Almost 10 years ago, Amazon CTO Werner Vogels famously revealed how the company had moved away from traditional department-led Web operations to developers deploying their own code.

“The traditional model is that you take your software to the wall that separates development and operations, and throw it over and then forget about it. Not at Amazon. You build it, you run it,” he said.

(Related: Putting the ‘Ops’ back in DevOps)

His words now ring true for Web development teams everywhere. A workflow that was unthinkable 10 years ago is now becoming the standard for modern teams thanks to today’s powerful, reliable and easy-to-use cloud infrastructure services. And thanks to new tools like Amazon Web Services, Heroku, DigitalOcean, GitHub, hosted CI, etc., developers can now write, test, deploy and operate large-scale Web applications without involving traditional Ops teams or system admins.

It’s a new landscape where entire roles are being phased out and developers need to rapidly acquire new skillsets to adapt. Like any drastic change in an industry, those who don’t adapt will get left behind.

Great CTOs need to successfully transition their developers to this new reality. When introducing a workflow of “You write it, you ship it. You ship it, you fix it,” every developer will be held accountable for the code he or she ships. It can be stressful to know that when shipping code, you’re adding to the bucket of code that you’re already responsible for. An unintended effect of this approach is that it could contribute to greater anxiety around shipping code, thereby decreasing output.

Software output is already a major issue for CTOs. A Cambridge University study from 2012 concluded that developers spend nearly half of their time (49.9%) debugging. As a developer myself, I’d say that number is pretty accurate—and probably conservative for large organizations.

If the right culture and tools are in place, it’s a great business case to have developers operate and fix their own code. Moving to this model makes a lot of sense for today’s organizations that need to keep pace with how quickly businesses move. Developers can fix code faster than any non-developer or traditional Ops person because they wrote it. Being held accountable for their own code can increase overall code quality and lower overall debugging costs.

Companies who successfully adapt their development team to do Ops will be moving extremely fast, but it has to start with a cultural change and the right set of tools. Outsourcing infrastructure is a cultural paradigm shift in how development teams work.

Potentially, the shift is seismic from a business perspective, but it doesn’t just work out of the box. Outsourcing infrastructure to the cloud not only requires a reallocation of responsibilities, but it also presents a massive cultural challenge for development teams, as developers now have to work two jobs: writing code and making sure it gets fixed when something breaks.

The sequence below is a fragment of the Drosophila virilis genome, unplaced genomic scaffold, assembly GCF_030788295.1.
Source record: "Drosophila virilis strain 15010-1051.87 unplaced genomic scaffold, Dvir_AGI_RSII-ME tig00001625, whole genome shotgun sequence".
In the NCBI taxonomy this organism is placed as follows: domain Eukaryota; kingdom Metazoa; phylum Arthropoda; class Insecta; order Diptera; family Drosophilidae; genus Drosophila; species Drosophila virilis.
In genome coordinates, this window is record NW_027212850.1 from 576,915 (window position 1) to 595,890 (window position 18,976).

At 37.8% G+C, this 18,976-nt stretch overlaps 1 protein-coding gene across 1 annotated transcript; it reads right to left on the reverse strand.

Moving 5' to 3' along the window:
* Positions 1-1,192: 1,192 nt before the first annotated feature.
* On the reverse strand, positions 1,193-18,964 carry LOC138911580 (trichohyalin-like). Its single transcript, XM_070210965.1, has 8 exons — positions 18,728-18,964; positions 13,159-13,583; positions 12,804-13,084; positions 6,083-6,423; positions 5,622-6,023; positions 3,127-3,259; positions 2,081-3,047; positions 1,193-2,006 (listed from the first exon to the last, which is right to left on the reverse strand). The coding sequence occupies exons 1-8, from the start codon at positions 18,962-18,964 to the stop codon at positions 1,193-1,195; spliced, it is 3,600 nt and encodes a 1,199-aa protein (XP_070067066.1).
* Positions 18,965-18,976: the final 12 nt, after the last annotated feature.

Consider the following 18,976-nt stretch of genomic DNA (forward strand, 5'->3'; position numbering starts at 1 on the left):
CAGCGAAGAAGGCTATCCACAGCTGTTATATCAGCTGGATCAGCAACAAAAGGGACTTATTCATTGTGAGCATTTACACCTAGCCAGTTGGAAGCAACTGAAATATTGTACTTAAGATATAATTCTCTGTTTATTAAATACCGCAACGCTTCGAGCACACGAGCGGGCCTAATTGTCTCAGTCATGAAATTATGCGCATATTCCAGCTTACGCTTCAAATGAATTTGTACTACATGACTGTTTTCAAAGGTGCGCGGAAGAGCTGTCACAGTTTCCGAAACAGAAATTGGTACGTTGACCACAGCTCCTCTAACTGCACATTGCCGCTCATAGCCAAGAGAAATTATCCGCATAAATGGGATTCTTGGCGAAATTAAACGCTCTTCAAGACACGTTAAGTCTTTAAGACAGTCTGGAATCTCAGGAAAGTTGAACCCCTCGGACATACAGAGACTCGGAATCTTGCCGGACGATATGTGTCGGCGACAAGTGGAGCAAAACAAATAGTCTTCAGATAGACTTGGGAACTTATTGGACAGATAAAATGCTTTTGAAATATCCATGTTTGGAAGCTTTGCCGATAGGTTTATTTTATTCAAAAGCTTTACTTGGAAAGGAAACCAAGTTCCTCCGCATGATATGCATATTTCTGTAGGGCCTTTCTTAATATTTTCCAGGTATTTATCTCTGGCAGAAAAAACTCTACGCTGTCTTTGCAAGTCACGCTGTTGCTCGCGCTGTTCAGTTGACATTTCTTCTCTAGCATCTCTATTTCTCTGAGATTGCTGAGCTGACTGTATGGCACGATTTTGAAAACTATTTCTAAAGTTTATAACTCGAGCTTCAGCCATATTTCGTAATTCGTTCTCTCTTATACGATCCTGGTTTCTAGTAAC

Transparency and accountability are key to successfully managing this cultural change. This change in workflow means that developers are not only cranking out code from 9 to 5, they are also on duty from 5 to 9. Those 2 a.m. bug notifications are an unwelcome alarm clock for developers, especially if they originate from a coworker’s mistake, but they need to be addressed immediately.

As developers write and deploy code left and right, multiple times a day, better tools and knowledge sharing about what gets shipped, who shipped it, how it’s performing, etc. will be key for a development team to thrive in this evolving environment. To enable developers to juggle these new responsibilities, teams need to invest in solid debugging tools and coordination workflows.

Furthermore, when downtime occurs, it’s just as important to embrace blameless post-mortems and encourage transparency, so everyone on the team can learn from the mistakes that were made, no matter who caused them.

The benefits of the shift: cheaper infrastructure, less maintenance, faster development cycles, and multiple deployments per day. Cloud infrastructure has played an instrumental role in orchestrating this sea change by providing a reliable foundation that eliminates much of the Ops work of the past. With stability in the cloud largely a non-issue and owned by the infrastructure provider, the majority of downtime is caused by code changes by developers.

Instagram built its social photo-sharing service entirely atop the Amazon Web Services cloud. Prior to its acquisition by Facebook, Instagram was able to develop a reputation for maximum uptime even as it scaled to handle tens of millions of users. Instagram cofounder Mike Krieger recently said that the company’s main Ops issues when building its service weren’t caused by infrastructure. “Our No. 1 cause of issues is ourselves,” he said.

In other words, the old ways are gone and, whether we like it or not, the Ops burden is now on the developers. Today’s Ops is about making sure the codebase is performing; that’s something every development team can relate to.